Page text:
We examine dynamic search as a game in which two rivals explore (an island) for a hidden prize of known value. In every period until its discovery, the players decide how much of the unsearched area to comb. If a player finds the prize alone he wins it and the game ends. Players have a per-period discount factor and costs proportional to the area they search. First, as a benchmark for efficiency, we solve the one-player search problem. Second, in the two-player setting we show that typically there is inefficient over-search – a result akin to the tragedy of the commons. However, for players with intermediate levels of patience, there is the possibility of inefficient under-search as players incorporate the expected future payoffs in their current search decisions. Finally, with patient players, several counterintuitive results can arise: for example, players might be better off searching a larger island or looking for a less valuable prize.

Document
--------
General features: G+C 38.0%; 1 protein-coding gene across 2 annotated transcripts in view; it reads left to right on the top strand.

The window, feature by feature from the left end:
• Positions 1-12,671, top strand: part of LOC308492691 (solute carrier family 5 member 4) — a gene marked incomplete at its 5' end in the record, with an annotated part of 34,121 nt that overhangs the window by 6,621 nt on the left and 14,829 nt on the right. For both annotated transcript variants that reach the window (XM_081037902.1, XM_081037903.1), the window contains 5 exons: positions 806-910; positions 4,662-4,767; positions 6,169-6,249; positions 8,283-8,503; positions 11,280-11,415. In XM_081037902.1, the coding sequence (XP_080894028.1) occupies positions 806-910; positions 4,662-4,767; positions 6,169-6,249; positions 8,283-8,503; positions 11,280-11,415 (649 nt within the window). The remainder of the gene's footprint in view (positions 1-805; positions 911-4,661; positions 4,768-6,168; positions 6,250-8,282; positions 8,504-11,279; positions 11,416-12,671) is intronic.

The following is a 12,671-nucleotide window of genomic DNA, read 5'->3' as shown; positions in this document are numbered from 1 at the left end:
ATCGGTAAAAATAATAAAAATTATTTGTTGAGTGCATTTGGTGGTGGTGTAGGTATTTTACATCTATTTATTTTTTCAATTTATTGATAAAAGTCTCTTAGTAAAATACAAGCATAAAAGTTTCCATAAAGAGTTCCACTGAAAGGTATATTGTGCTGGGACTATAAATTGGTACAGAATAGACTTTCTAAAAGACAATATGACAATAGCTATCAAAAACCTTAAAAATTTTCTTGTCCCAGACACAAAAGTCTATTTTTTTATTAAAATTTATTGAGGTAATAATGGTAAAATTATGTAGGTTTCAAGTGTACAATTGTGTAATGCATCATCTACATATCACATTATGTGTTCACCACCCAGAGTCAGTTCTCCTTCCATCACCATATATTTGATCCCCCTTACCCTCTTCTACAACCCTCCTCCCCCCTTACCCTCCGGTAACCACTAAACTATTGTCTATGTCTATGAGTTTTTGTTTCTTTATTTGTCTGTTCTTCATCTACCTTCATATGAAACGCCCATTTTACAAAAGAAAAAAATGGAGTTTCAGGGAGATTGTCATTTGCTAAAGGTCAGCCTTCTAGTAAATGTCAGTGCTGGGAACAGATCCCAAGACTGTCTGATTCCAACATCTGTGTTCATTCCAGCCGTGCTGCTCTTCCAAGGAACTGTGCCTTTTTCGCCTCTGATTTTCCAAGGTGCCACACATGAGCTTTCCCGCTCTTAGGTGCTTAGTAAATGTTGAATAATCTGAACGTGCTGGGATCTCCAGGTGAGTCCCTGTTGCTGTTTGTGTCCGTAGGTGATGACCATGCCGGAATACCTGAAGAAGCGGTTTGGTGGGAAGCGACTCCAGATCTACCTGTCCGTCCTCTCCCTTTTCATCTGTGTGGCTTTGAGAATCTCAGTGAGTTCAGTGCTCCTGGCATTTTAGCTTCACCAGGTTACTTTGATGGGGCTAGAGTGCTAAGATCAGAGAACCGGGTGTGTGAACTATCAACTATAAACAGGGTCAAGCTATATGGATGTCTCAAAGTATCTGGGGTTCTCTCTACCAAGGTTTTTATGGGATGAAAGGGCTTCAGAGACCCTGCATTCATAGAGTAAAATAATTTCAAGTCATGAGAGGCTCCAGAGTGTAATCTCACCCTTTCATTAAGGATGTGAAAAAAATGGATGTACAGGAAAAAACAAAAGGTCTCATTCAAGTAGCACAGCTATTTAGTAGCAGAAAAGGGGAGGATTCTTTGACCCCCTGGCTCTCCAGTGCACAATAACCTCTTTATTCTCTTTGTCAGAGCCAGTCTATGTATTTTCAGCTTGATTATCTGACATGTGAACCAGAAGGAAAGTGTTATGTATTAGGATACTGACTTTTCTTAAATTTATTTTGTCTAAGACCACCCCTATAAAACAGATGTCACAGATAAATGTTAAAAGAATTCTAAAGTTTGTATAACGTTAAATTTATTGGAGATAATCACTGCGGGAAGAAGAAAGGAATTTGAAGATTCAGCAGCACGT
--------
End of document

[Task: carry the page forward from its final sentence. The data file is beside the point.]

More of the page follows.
Journal of Economic Dynamics and Control – Elsevier
Published: May 1, 2018
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